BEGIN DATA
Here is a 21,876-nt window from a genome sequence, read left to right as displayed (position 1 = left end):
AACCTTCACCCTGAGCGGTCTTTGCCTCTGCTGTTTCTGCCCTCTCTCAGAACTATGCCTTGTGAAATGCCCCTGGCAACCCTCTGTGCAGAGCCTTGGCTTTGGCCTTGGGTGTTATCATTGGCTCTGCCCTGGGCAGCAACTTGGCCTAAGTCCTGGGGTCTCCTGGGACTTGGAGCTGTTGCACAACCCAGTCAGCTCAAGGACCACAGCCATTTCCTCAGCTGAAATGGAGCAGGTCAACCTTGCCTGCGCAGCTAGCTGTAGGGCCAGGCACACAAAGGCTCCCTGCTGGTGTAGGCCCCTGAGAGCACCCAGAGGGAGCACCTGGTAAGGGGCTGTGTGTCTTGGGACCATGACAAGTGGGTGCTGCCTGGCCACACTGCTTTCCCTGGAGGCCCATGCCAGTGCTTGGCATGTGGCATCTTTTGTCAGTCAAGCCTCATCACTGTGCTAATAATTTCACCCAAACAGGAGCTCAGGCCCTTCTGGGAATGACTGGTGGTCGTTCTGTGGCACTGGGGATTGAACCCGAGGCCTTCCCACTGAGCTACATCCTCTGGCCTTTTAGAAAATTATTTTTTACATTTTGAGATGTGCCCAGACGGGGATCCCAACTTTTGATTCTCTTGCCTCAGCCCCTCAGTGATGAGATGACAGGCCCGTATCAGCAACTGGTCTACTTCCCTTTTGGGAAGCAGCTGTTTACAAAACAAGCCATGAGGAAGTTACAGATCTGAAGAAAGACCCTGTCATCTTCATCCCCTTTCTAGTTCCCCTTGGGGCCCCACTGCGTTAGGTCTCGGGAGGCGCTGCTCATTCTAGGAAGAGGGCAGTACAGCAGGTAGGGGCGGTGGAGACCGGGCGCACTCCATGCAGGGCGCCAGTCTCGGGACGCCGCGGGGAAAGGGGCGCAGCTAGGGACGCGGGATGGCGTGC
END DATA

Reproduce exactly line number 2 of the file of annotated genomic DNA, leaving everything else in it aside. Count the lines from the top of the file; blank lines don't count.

AACCTTCACCCTGAGCGGTCTTTGCCTCTGCTGTTTCTGCCCTCTCTCAGAACTATGCCTTGTGAAATGCCCCTGGCAACCCTCTGTGCAGAGCCTTGGCTTTGGCCTTGGGTGTTATCATTGGCTCTGCCCTGGGCAGCAACTTGGCCTAAGTCCTGGGGTCTCCTGGGACTTGGAGCTGTTGCACAACCCAGTCAGCTCAAGGACCACAGCCATTTCCTCAGCTGAAATGGAGCAGGTCAACCTTGCCTGCGCAGCTAGCTGTAGGGCCAGGCACACAAAGGCTCCCTGCTGGTGTAGGCCCCTGAGAGCACCCAGAGGGAGCACCTGGTAAGGGGCTGTGTGTCTTGGGACCATGACAAGTGGGTGCTGCCTGGCCACACTGCTTTCCCTGGAGGCCCATGCCAGTGCTTGGCATGTGGCATCTTTTGTCAGTCAAGCCTCATCACTGTGCTAATAATTTCACCCAAACAGGAGCTCAGGCCCTTCTGGGAATGACTGGTGGTCGTTCTGTGGCACTGGGGATTGAACCCGAGGCCTTCCCACTGAGCTACATCCTCTGGCCTTTTAGAAAATTATTTTTTACATTTTGAGATGTGCCCAGACGGGGATCCCAACTTTTGATTCTCTTGCCTCAGCCCCTCAGTGATGAGATGACAGGCCCGTATCAGCAACTGGTCTACTTCCCTTTTGGGAAGCAGCTGTTTACAAAACAAGCCATGAGGAAGTTACAGATCTGAAGAAAGACCCTGTCATCTTCATCCCCTTTCTAGTTCCCCTTGGGGCCCCACTGCGTTAGGTCTCGGGAGGCGCTGCTCATTCTAGGAAGAGGGCAGTACAGCAGGTAGGGGCGGTGGAGACCGGGCGCACTCCATGCAGGGCGCCAGTCTCGGGACGCCGCGGGGAAAGGGGCGCAGCTAGGGACGCGGGATGGCGTGC